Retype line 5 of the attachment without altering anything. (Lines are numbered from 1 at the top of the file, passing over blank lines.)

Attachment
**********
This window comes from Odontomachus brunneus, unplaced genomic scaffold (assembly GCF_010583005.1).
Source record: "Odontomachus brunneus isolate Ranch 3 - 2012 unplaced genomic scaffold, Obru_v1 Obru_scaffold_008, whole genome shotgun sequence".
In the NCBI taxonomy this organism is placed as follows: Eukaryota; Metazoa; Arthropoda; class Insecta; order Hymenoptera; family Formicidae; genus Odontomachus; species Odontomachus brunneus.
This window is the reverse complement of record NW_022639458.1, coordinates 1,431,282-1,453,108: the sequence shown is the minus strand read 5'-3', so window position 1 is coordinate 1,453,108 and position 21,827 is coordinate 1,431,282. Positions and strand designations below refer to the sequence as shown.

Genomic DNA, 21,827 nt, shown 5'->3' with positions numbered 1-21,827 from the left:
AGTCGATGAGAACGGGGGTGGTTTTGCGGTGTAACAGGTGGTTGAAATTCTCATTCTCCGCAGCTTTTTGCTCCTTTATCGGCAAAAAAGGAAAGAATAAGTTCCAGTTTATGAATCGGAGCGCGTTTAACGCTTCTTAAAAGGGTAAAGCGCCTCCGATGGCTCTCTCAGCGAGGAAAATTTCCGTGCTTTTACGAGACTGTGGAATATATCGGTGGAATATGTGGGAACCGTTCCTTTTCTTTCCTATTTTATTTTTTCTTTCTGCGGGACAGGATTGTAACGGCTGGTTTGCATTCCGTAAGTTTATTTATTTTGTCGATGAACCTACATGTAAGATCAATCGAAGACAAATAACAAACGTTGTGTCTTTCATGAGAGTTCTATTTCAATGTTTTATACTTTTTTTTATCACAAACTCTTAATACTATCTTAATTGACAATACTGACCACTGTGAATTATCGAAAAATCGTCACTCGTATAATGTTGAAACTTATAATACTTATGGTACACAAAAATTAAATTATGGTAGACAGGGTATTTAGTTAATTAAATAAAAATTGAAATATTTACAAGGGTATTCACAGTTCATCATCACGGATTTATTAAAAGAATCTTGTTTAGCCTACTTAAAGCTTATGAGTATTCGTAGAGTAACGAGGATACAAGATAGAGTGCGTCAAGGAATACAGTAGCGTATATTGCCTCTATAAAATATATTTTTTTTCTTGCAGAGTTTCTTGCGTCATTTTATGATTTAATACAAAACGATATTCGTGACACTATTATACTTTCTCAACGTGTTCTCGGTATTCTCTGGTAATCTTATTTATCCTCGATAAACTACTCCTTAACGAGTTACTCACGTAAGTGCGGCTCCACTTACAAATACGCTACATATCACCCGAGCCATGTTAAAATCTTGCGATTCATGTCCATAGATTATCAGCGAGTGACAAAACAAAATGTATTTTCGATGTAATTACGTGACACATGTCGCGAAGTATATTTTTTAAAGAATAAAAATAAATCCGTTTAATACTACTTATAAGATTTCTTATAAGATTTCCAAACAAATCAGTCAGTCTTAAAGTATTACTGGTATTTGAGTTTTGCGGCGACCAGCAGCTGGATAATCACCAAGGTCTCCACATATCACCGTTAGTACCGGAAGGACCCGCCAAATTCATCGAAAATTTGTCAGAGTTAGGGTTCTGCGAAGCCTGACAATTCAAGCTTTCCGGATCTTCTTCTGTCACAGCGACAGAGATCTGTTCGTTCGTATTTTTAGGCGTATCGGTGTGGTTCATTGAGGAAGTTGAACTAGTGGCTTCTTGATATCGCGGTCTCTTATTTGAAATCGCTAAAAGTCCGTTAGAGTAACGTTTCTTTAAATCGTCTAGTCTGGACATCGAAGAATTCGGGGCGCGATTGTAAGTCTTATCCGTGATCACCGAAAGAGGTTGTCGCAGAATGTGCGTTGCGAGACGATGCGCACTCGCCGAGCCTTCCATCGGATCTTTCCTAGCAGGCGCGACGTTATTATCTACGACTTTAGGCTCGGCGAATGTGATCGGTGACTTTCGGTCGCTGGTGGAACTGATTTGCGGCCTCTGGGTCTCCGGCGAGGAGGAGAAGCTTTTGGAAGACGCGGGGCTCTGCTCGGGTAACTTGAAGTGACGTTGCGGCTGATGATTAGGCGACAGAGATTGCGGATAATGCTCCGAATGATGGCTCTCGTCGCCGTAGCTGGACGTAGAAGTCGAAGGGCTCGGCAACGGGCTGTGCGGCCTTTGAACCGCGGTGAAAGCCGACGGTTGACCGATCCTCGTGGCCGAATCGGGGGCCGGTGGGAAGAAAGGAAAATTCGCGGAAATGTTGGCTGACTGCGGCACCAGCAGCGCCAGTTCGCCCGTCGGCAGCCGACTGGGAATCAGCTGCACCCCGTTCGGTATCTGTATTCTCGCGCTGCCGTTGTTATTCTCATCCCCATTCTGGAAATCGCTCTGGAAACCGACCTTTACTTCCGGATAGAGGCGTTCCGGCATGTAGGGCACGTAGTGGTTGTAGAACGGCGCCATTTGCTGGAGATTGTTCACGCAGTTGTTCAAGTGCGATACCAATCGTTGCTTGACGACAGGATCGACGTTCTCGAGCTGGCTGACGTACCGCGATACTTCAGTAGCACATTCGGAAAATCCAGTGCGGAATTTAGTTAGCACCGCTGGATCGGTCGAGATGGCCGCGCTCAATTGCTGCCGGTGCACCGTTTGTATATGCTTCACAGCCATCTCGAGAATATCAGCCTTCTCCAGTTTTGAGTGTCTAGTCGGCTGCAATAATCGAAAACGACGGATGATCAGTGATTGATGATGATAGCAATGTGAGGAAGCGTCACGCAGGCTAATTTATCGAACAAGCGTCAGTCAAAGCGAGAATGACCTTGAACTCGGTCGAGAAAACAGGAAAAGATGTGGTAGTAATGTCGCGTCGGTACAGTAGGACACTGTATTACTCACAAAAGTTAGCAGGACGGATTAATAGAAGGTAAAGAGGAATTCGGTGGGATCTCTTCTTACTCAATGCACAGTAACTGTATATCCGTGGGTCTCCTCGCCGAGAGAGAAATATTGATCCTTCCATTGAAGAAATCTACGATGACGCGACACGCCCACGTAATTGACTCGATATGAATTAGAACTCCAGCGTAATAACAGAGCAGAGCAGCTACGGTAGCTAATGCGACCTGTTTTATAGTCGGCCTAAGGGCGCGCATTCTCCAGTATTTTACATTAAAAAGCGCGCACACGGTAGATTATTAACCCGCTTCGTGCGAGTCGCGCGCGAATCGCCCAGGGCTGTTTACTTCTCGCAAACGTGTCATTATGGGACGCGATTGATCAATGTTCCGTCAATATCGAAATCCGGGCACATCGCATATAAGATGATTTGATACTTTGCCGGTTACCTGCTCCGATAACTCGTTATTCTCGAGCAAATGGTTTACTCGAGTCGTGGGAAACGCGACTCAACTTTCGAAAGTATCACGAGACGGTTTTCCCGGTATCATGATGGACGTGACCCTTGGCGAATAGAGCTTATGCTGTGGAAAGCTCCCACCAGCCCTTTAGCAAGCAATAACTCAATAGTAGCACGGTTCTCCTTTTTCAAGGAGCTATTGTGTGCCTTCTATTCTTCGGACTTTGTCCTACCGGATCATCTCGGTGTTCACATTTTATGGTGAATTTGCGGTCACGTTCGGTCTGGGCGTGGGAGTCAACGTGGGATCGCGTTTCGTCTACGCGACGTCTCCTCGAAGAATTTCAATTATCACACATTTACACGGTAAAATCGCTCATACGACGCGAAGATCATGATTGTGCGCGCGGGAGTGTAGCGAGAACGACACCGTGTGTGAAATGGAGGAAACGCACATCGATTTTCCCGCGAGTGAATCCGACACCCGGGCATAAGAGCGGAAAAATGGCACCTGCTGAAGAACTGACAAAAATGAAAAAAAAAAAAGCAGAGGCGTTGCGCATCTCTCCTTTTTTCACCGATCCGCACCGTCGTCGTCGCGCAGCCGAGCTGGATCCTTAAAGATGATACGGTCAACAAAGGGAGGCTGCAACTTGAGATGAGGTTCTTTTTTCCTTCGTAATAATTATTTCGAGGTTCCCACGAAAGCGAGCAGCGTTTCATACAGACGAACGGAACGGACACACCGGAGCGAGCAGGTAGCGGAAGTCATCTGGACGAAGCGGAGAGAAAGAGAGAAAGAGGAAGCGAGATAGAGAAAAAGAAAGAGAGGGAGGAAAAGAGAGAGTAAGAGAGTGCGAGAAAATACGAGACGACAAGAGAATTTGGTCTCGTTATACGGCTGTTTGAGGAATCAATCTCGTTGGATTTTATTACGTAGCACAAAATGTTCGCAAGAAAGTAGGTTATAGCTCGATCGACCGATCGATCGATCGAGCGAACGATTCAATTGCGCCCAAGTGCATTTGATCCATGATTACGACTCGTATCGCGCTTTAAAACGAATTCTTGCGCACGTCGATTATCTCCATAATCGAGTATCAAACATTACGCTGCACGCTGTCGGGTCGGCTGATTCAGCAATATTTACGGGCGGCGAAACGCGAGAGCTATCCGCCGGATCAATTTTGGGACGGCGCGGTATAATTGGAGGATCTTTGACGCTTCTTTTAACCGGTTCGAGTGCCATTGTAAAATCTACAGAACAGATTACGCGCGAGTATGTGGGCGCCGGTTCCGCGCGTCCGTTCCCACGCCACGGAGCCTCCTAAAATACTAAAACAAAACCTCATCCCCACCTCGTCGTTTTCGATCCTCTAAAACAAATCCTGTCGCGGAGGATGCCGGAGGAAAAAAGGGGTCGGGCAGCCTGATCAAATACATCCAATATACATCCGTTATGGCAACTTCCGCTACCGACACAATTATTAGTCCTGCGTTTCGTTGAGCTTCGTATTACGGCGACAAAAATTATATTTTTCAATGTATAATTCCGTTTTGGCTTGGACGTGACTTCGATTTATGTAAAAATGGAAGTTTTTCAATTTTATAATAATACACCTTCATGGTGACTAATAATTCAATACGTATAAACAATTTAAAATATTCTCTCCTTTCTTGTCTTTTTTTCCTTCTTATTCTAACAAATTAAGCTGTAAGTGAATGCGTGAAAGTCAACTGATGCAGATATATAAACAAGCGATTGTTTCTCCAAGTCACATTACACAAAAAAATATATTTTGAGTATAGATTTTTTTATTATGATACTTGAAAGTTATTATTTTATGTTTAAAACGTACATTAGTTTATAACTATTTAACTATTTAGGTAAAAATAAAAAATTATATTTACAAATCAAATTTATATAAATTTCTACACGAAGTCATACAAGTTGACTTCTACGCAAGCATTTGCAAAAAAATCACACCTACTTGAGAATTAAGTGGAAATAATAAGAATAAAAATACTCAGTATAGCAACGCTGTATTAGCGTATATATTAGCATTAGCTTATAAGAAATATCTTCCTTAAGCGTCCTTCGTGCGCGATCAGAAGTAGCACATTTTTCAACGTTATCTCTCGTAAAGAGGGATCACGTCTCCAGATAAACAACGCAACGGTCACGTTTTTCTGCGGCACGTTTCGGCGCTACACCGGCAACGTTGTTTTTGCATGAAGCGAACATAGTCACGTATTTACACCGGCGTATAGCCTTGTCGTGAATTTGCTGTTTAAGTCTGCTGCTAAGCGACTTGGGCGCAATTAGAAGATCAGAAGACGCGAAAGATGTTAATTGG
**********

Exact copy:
Genomic DNA, 21,827 nt, shown 5'->3' with positions numbered 1-21,827 from the left: